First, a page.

Arouri’s assassination came as Israel announced the withdrawal of some of its troops from northern Gaza, part of what it has described as the “third phase” of the war. Nasrallah’s speech is expected to offer clues about how Hezbollah will act during this new phase, Saad said.

“He’s not really going to give any details; the party never does, he never does,” Saad said. But because of Israel’s vow to target Hamas leaders for years to come, Nasrallah should expect more attacks on Lebanese soil, she said.

What protected Hamas leaders in Lebanon, she said, was “the balance of deterrence,” she said, “knowing Israel wouldn’t dare” attack Beirut. Now that the threshold has been crossed, she said, measures will have to be put in place to protect the remaining leadership outside Gaza, which would probably entail going underground or into hiding. This could be what saves Lebanon from an all-out war, she added.

There were two messages from Tuesday’s attack, Saad said. “One is to Hezbollah: You can’t harbor Hamas operatives anymore. Lebanon is not going to be a sanctuary for Hamas and Islamic Jihad.” The second, more obvious message, she said, is to Hamas leaders: that nowhere is safe.

Hezbollah’s challenge, she added, will be to respond in a careful and calculated manner “to ensure that Israel understands that you can’t do this again,” but without dragging the country into a full-scale war.

In August, Arouri told the Lebanese Al-Mayadeen channel that the repeated Israeli threats against his life are “part of the price we pay.” The 57-year-old said he had not expected to make it to his current age, and predicted that assassinations and other actions by the Israeli government could push the region into “a comprehensive war.”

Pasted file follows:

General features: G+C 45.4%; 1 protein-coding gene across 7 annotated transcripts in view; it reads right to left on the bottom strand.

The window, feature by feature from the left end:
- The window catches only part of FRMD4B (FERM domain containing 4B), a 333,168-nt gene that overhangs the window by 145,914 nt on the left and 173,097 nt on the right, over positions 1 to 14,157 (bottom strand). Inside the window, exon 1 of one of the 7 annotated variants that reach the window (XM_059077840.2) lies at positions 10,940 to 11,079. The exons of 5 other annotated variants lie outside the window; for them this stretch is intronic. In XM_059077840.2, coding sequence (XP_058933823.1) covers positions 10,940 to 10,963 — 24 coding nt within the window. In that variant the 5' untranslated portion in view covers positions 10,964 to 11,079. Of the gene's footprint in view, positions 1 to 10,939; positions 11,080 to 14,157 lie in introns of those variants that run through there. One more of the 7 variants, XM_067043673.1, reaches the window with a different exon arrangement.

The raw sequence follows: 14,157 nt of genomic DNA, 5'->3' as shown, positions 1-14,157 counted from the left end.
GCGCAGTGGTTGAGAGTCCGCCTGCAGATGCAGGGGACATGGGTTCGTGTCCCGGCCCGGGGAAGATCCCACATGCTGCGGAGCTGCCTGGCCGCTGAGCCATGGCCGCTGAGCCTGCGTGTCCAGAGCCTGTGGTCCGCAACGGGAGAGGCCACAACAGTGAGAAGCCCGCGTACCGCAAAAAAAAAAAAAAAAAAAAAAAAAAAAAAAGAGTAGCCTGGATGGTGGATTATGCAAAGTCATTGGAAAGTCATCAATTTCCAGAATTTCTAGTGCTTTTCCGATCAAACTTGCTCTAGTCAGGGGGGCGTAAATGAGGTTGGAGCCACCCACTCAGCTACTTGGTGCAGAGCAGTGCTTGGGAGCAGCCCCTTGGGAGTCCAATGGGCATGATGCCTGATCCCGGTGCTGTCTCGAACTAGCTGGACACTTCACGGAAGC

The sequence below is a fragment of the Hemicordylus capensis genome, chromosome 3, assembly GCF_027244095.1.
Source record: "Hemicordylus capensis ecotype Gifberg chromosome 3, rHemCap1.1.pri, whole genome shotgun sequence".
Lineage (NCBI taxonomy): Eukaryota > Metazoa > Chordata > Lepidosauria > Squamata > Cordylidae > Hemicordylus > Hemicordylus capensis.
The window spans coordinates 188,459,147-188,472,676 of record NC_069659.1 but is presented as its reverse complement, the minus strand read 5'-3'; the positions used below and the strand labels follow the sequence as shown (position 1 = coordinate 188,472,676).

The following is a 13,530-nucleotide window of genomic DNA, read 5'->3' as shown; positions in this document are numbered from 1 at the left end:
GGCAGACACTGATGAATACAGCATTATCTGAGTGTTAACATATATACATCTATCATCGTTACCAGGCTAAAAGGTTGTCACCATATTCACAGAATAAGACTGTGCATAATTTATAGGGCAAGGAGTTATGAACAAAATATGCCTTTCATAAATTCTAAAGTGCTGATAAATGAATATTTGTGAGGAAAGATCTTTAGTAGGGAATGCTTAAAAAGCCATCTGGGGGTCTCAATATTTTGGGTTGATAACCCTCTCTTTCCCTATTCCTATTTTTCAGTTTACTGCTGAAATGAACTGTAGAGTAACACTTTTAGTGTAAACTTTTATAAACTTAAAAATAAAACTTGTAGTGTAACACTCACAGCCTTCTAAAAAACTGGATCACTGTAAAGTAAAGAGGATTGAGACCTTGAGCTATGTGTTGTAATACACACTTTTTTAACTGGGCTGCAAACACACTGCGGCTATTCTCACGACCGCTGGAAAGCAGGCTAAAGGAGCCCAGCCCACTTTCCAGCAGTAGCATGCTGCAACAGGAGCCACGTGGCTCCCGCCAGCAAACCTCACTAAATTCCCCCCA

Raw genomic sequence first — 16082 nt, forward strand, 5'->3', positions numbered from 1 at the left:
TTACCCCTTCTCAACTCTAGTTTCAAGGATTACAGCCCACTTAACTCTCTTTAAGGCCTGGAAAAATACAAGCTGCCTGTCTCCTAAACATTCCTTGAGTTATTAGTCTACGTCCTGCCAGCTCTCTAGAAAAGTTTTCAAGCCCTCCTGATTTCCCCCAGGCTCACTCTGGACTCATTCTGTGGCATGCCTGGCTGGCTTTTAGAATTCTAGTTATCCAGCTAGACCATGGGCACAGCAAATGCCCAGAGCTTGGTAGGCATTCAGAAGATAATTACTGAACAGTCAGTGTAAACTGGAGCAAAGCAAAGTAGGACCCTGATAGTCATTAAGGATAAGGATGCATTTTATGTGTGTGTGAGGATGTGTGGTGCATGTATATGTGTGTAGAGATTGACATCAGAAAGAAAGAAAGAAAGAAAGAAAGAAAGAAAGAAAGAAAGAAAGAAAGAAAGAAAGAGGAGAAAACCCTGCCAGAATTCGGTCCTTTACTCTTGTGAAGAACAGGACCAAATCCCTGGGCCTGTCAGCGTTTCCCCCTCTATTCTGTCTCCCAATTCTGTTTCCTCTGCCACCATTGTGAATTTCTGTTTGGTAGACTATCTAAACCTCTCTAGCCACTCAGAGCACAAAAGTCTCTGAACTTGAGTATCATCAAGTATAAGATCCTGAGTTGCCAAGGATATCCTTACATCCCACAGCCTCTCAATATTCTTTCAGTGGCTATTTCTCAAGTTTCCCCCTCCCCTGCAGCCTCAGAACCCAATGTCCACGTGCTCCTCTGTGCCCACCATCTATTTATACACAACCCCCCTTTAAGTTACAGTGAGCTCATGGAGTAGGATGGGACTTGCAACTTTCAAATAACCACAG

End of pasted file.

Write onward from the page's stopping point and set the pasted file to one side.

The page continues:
Since October, Iranian-allied groups around the region, including Hezbollah, have retaliated for Israel’s Gaza offensive, with attacks targeting Israeli or U.S. interests.

The threat of a broader regional conflagration, though, has remained ever-present as the attacks have continued and even escalated, drawing more forceful rhetoric and military responses from the United States and Israel.

Some of the most disruptive attacks have been staged by the Houthis, a militant group that controls northern Yemen and also has ties to Iran. The group has carried out missile and drone attacks on commercial vessels in the Red Sea, saying it aims to prevent Israeli-owned ships, or vessels bound for Israel, from transiting as long as the siege of Gaza continues.

On Sunday, an attempt by Houthi militants to board a container vessel in the Red Sea culminated in a firefight between U.S. Navy helicopters and the militants, killing 10 Houthi gunmen. It was the first direct engagement since October between the U.S. military and the militant group, and led to fears of further escalation in one of the world’s busiest maritime routes.

Before Tuesday’s killing of Arouri, Israel had stepped up its attacks beyond its borders, including with suspected strikes inside Syria. One such strike, on Damascus on Christmas Day, killed a high-ranking Iranian general, Seyed Razi Mousavi, according to Iranian state media.